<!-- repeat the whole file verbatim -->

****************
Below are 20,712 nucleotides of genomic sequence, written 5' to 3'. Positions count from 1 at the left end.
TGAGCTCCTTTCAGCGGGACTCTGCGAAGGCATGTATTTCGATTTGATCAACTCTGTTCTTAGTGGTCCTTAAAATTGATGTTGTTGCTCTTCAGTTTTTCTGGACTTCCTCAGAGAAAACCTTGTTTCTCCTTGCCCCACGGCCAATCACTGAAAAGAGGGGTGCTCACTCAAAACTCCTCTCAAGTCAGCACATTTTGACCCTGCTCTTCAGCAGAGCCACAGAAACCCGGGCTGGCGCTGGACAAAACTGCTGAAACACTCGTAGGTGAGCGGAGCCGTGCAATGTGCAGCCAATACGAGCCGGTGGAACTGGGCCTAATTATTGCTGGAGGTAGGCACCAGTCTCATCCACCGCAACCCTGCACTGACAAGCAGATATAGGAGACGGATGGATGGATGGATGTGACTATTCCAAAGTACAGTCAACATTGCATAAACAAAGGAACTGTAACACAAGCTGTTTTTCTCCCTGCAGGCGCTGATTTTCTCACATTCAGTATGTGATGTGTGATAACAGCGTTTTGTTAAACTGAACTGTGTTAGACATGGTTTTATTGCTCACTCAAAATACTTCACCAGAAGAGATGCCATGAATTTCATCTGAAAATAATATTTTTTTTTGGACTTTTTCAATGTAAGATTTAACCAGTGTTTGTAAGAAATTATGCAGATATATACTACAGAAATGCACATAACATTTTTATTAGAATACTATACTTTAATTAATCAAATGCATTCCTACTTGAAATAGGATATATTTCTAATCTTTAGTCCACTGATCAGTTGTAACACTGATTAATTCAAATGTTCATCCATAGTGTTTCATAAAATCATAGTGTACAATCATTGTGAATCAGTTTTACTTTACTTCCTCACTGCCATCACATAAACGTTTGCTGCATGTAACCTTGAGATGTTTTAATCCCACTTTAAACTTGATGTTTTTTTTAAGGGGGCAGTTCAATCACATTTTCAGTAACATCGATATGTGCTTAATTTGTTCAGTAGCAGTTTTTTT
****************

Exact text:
Below are 20,712 nucleotides of genomic sequence, written 5' to 3'. Positions count from 1 at the left end.
TGAGCTCCTTTCAGCGGGACTCTGCGAAGGCATGTATTTCGATTTGATCAACTCTGTTCTTAGTGGTCCTTAAAATTGATGTTGTTGCTCTTCAGTTTTTCTGGACTTCCTCAGAGAAAACCTTGTTTCTCCTTGCCCCACGGCCAATCACTGAAAAGAGGGGTGCTCACTCAAAACTCCTCTCAAGTCAGCACATTTTGACCCTGCTCTTCAGCAGAGCCACAGAAACCCGGGCTGGCGCTGGACAAAACTGCTGAAACACTCGTAGGTGAGCGGAGCCGTGCAATGTGCAGCCAATACGAGCCGGTGGAACTGGGCCTAATTATTGCTGGAGGTAGGCACCAGTCTCATCCACCGCAACCCTGCACTGACAAGCAGATATAGGAGACGGATGGATGGATGGATGTGACTATTCCAAAGTACAGTCAACATTGCATAAACAAAGGAACTGTAACACAAGCTGTTTTTCTCCCTGCAGGCGCTGATTTTCTCACATTCAGTATGTGATGTGTGATAACAGCGTTTTGTTAAACTGAACTGTGTTAGACATGGTTTTATTGCTCACTCAAAATACTTCACCAGAAGAGATGCCATGAATTTCATCTGAAAATAATATTTTTTTTTGGACTTTTTCAATGTAAGATTTAACCAGTGTTTGTAAGAAATTATGCAGATATATACTACAGAAATGCACATAACATTTTTATTAGAATACTATACTTTAATTAATCAAATGCATTCCTACTTGAAATAGGATATATTTCTAATCTTTAGTCCACTGATCAGTTGTAACACTGATTAATTCAAATGTTCATCCATAGTGTTTCATAAAATCATAGTGTACAATCATTGTGAATCAGTTTTACTTTACTTCCTCACTGCCATCACATAAACGTTTGCTGCATGTAACCTTGAGATGTTTTAATCCCACTTTAAACTTGATGTTTTTTTTAAGGGGGCAGTTCAATCACATTTTCAGTAACATCGATATGTGCTTAATTTGTTCAGTAGCAGTTTTTTT